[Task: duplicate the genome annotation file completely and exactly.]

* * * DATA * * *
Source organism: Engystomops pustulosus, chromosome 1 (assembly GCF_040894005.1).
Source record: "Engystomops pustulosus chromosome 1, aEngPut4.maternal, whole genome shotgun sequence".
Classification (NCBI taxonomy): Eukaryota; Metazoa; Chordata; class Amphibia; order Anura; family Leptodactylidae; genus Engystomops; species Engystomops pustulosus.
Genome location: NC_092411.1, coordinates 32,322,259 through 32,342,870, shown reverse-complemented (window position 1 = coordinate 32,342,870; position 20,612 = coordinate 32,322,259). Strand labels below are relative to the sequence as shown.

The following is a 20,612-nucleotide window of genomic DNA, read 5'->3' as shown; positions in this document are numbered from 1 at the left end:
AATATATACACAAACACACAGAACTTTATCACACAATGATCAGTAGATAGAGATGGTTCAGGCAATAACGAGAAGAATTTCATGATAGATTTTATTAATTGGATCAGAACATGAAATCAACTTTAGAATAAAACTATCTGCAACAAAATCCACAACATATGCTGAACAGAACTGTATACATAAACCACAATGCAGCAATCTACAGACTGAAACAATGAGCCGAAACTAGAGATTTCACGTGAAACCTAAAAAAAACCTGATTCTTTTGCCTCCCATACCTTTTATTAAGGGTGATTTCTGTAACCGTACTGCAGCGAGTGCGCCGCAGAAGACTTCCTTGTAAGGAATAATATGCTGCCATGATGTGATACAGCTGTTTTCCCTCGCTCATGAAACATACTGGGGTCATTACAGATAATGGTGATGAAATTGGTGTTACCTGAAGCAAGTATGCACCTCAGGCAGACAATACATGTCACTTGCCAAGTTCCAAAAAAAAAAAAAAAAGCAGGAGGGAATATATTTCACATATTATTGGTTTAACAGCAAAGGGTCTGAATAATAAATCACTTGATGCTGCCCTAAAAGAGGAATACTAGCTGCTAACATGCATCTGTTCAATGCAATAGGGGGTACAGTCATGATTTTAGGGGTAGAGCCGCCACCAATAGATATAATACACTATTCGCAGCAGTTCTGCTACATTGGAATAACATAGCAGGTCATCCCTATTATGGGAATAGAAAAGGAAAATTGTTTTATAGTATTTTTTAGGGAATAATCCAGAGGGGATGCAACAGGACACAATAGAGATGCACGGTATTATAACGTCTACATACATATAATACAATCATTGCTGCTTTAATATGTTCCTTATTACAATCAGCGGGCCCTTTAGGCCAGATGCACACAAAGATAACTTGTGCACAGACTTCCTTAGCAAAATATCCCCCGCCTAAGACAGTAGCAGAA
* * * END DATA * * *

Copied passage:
Source organism: Engystomops pustulosus, chromosome 1 (assembly GCF_040894005.1).
Source record: "Engystomops pustulosus chromosome 1, aEngPut4.maternal, whole genome shotgun sequence".
Classification (NCBI taxonomy): Eukaryota; Metazoa; Chordata; class Amphibia; order Anura; family Leptodactylidae; genus Engystomops; species Engystomops pustulosus.
Genome location: NC_092411.1, coordinates 32,322,259 through 32,342,870, shown reverse-complemented (window position 1 = coordinate 32,342,870; position 20,612 = coordinate 32,322,259). Strand labels below are relative to the sequence as shown.

The following is a 20,612-nucleotide window of genomic DNA, read 5'->3' as shown; positions in this document are numbered from 1 at the left end:
AATATATACACAAACACACAGAACTTTATCACACAATGATCAGTAGATAGAGATGGTTCAGGCAATAACGAGAAGAATTTCATGATAGATTTTATTAATTGGATCAGAACATGAAATCAACTTTAGAATAAAACTATCTGCAACAAAATCCACAACATATGCTGAACAGAACTGTATACATAAACCACAATGCAGCAATCTACAGACTGAAACAATGAGCCGAAACTAGAGATTTCACGTGAAACCTAAAAAAAACCTGATTCTTTTGCCTCCCATACCTTTTATTAAGGGTGATTTCTGTAACCGTACTGCAGCGAGTGCGCCGCAGAAGACTTCCTTGTAAGGAATAATATGCTGCCATGATGTGATACAGCTGTTTTCCCTCGCTCATGAAACATACTGGGGTCATTACAGATAATGGTGATGAAATTGGTGTTACCTGAAGCAAGTATGCACCTCAGGCAGACAATACATGTCACTTGCCAAGTTCCAAAAAAAAAAAAAAAAGCAGGAGGGAATATATTTCACATATTATTGGTTTAACAGCAAAGGGTCTGAATAATAAATCACTTGATGCTGCCCTAAAAGAGGAATACTAGCTGCTAACATGCATCTGTTCAATGCAATAGGGGGTACAGTCATGATTTTAGGGGTAGAGCCGCCACCAATAGATATAATACACTATTCGCAGCAGTTCTGCTACATTGGAATAACATAGCAGGTCATCCCTATTATGGGAATAGAAAAGGAAAATTGTTTTATAGTATTTTTTAGGGAATAATCCAGAGGGGATGCAACAGGACACAATAGAGATGCACGGTATTATAACGTCTACATACATATAATACAATCATTGCTGCTTTAATATGTTCCTTATTACAATCAGCGGGCCCTTTAGGCCAGATGCACACAAAGATAACTTGTGCACAGACTTCCTTAGCAAAATATCCCCCGCCTAAGACAGTAGCAGAA